Red sorrel Rumex acetosella
IDENTIFICATION – You can identify this perennial weed by its arrow-shaped leaves with two pointed lobes near the base. The 12- to 24-in.-tall, slender, flowering stems grow from a rosette at the crown. Spikes of yellow to red flowers begin opening in June and continue blooming until frost. Red sorrel can spread either by seeds or shallow, underground rhizomes.
FAVORITE CONDITIONS – You’ll find this weed, sometimes known as “sheep sorrel,” growing in areas with poor drainage and low fertility. An acid soil low in nitrogen is where it grows best. Look for red sorrel growing in gardens, pastures and lawns throughout North America. Red sorrel is edible fresh or cooked. However, if you’re prone to kidney stones or gout, you’ll want to avoid eating it. It has a bitter flavor caused by oxalic acid.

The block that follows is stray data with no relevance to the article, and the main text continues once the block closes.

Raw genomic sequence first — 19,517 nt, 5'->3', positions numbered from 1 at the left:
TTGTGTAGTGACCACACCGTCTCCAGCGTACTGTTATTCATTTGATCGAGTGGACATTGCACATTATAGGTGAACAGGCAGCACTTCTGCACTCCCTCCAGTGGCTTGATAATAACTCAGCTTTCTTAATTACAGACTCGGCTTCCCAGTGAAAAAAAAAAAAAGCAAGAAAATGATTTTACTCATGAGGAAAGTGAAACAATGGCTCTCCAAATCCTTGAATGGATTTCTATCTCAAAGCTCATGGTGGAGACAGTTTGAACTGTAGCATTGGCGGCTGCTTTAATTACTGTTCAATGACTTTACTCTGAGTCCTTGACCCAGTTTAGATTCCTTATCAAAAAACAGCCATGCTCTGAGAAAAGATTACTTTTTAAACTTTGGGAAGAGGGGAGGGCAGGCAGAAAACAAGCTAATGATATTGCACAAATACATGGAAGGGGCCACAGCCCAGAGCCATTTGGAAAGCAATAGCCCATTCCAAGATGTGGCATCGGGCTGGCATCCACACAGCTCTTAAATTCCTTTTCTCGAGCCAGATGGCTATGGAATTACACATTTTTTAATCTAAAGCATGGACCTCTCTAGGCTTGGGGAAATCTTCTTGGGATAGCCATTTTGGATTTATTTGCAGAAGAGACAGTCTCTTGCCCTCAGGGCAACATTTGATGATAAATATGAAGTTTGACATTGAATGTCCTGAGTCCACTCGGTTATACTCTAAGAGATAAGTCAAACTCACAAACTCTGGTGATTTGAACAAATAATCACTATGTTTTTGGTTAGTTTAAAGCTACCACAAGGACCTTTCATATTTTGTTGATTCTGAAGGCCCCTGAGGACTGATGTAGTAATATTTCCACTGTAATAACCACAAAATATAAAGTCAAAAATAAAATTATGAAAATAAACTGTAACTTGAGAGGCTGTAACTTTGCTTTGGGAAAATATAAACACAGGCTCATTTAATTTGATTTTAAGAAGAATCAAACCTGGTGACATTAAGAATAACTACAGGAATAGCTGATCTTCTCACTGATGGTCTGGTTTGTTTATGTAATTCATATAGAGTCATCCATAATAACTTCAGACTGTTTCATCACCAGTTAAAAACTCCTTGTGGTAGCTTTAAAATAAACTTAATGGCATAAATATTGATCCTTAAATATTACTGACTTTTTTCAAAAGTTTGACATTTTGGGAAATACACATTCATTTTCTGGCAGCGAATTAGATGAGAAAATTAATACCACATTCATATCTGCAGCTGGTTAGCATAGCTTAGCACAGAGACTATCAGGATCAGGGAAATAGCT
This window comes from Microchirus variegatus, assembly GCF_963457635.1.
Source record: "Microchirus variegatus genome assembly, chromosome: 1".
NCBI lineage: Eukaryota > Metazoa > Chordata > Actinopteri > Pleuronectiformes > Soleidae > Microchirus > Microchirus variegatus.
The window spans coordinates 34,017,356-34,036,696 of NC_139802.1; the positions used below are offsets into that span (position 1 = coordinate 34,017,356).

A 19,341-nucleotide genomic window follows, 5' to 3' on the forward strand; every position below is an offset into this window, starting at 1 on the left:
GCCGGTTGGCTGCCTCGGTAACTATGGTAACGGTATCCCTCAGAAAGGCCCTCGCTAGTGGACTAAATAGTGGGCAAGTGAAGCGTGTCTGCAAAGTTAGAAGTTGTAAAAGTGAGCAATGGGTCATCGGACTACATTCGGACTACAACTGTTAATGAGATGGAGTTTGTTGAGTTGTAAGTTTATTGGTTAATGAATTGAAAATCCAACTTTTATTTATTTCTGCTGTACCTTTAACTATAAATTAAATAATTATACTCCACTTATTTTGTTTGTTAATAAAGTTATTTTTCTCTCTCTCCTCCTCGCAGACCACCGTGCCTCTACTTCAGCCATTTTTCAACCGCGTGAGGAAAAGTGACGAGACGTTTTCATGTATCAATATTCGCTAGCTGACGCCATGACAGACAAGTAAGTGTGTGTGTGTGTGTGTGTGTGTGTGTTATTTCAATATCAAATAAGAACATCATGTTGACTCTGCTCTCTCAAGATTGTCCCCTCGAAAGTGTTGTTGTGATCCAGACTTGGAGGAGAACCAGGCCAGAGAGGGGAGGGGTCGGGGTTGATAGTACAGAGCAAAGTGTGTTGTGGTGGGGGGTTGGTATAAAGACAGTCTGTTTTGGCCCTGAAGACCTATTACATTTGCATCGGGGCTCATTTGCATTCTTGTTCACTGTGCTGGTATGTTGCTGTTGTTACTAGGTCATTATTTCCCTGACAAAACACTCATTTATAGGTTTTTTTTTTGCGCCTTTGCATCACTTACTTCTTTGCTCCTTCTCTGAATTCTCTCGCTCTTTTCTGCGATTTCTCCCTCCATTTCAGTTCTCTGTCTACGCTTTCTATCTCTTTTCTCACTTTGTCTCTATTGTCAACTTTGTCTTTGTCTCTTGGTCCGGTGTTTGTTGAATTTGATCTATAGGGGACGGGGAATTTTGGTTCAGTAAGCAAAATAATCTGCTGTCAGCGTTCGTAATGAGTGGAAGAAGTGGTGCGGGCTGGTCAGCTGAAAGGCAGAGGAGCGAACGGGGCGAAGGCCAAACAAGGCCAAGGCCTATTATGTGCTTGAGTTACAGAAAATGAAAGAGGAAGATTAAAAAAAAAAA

CONTROL – One way to control this weed is to remove the roots from the soil and let it dry out thoroughly before adding it to the compost pile. If your plants have set seed, carefully dig the weeds and bury them in a trench at least 3 ft. deep to prevent any of the seeds from sprouting. To remove red sorrel from a lawn, use a selective broadleaf herbicide, such as 2-4D. It won’t kill the grass. Treat the area in late spring while the weed is actively growing and before seeds form.